Opposite to the ‘positive hope’ is the ‘fantastic hope‘, which is actually a wish in disguise. It is the hope of a negligent student to get an A in the final exam, or the hope of an obese person to look slimmer without exercise. This kind of hope is responsible for selling miracle cures and forms the basis of many marketing campaigns. It is still hope, but the important thing missing is ‘action’, and that lack is something to watch out for.

There are millions of people in the world who have not touched a cricket (or baseball) bat or kicked a football in years, and yet they sit hypnotized in front of their large screen plasma TVs for hours to watch a match, or even go abroad to watch a whole game series if they can afford it. They root for their favorite teams (or their home country), wear the merchandise, talk for hours about the permutations and combinations, and passionately argue, fight or kill to defend the honor of “their” team… and to let corporations sell them “stuff”. They do it every other day, and they do it most of their lives. This is the most abundant form of hope that I see all around me, every day. I call it ‘cotton-candy hope‘.

We read about about how Romans used theater, arenas and gladiators as an energy outlet for their warriors in times of peace – I think that somehow, over the centuries, arts, games and sports have all devolved from a useful tool to keep the “warriors” alert and healthy into factories for hope-generating scenarios, and even though the “war” has changed its form, we have degenerated into hope-addicts. We hope our team wins, we hope the hero of the movie breaks out of the prison, we hope team X beats team Y and changes the standings table so that our team gets to play in the finals. We hope, and we hope because it feels good and because it generates a warm and fuzzy feeling in primitive parts of our brain, especially when our hopes are fulfilled.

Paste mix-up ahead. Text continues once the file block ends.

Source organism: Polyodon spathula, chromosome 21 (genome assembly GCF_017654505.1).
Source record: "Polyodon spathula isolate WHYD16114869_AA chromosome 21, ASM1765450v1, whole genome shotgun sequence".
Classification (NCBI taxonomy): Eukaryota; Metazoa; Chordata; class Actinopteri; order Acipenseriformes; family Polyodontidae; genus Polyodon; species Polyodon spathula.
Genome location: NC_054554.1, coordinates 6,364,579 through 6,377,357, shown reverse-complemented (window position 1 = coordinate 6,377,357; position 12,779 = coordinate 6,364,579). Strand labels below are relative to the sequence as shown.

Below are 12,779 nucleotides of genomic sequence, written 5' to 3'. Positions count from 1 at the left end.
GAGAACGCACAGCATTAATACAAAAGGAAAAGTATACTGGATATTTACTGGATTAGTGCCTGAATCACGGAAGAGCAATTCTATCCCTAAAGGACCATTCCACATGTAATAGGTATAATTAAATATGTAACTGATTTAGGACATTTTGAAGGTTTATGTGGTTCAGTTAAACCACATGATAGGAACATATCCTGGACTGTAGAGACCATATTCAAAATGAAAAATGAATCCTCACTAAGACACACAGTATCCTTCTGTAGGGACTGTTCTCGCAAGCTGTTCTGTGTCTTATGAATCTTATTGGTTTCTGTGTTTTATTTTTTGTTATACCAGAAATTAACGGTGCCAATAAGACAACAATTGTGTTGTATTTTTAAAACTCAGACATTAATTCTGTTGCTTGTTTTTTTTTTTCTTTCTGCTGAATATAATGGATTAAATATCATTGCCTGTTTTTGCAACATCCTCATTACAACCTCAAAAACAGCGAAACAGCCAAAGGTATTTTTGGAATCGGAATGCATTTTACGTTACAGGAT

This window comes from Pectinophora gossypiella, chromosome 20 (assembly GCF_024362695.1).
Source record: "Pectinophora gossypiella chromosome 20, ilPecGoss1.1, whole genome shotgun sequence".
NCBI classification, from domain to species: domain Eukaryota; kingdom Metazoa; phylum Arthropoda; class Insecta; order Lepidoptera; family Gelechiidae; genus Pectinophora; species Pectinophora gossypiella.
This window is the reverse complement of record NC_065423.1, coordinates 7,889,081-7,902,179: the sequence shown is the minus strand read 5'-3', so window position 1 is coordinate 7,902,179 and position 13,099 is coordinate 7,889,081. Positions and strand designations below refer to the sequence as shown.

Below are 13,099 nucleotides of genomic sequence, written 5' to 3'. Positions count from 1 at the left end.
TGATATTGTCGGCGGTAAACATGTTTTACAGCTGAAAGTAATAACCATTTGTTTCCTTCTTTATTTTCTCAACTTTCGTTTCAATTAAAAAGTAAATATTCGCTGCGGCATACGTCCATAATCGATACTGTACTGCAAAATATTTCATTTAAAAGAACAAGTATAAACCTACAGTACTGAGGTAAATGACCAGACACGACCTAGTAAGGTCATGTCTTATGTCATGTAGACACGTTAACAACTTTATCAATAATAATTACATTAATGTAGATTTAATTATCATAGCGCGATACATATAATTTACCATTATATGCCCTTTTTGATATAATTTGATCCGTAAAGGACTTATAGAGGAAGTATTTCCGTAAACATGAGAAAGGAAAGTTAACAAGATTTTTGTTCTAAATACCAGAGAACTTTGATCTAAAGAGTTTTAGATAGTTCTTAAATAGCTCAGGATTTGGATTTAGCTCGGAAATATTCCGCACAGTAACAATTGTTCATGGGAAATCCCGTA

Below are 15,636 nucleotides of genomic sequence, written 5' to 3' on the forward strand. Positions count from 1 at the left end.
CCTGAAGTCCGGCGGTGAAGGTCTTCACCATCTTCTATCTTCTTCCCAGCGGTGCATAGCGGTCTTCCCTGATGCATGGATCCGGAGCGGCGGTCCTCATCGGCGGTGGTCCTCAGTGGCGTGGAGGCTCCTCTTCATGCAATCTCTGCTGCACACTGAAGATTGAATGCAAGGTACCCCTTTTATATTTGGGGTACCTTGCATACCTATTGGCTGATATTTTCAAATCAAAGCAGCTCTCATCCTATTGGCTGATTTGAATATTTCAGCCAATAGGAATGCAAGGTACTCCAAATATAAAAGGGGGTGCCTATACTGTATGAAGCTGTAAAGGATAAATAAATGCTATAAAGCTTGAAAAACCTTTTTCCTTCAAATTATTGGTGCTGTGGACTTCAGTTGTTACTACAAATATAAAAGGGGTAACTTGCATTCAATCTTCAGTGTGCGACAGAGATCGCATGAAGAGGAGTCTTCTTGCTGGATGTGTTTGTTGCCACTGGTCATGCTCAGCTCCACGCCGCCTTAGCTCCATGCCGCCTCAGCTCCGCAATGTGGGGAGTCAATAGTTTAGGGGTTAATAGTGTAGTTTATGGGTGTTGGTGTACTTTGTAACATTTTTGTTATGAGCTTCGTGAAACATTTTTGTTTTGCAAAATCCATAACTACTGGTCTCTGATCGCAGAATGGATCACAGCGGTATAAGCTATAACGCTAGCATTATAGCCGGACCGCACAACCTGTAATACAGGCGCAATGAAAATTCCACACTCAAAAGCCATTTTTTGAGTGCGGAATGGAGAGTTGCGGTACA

Sometimes we amplify the effect of our hopes by putting up personal bets on ‘our’ teams, and experience small hits of joy when we win those bets. Some of us get so addicted that they start hitting casinos in the pursuit of hope – hope that starts from the time we insert a coin into the slot machine and lasts until the time the symbols come to a stop. This is the kind of hope that conditions us until we become the experts of ‘fantastic hope‘ – whenever things go wrong, we start ‘hoping’ them to get fixed by a miracle or some divine intervention, without any action to back it up. As we sink deeper, we wonder about all that is wrong with the world that we live in, and that gives us a reason for further hope.

Just like heroine, a painkiller that has turned into an illegal drug due to abuse, we get addicted to hope to the point where we start hoping that our hopes will materialize into solutions. Instead of using it as a relief from a headache, we start taking the hope painkiller as a panacea to all our problems, and instead of thinking of hope as an after-effect of action, we start idolizing it as the action itself.

Some people may define ‘hope’ as the opposite of fear, despair or a defeatist attitude, which is true too, but just as fear is the mind-killer, hope for its own sake is usually a progress-killer, almost as counterproductive as these negative emotions.

If we really need to select an emotional response to our circumstances and situation, we should try a bit of rage – there is a higher probability of (controlled) rage breaking the inertia and inciting us into action. Once we gain enough momentum through our actions, perhaps we will be able to switch to autopilot and let hope guide us from the backseat.

Hi, I am Sohaib

I should have asked this question many months ago, but better late than never.

Who are you? Why do you come here? Do you subscribe to the RSS feed, or does Google bring you here against your will? Do I know you from the offline world? Do we have something in common?

I have intentionally disabled comments on this post. Please leave a comment on the “Who are You?” page instead, that I have made just for you.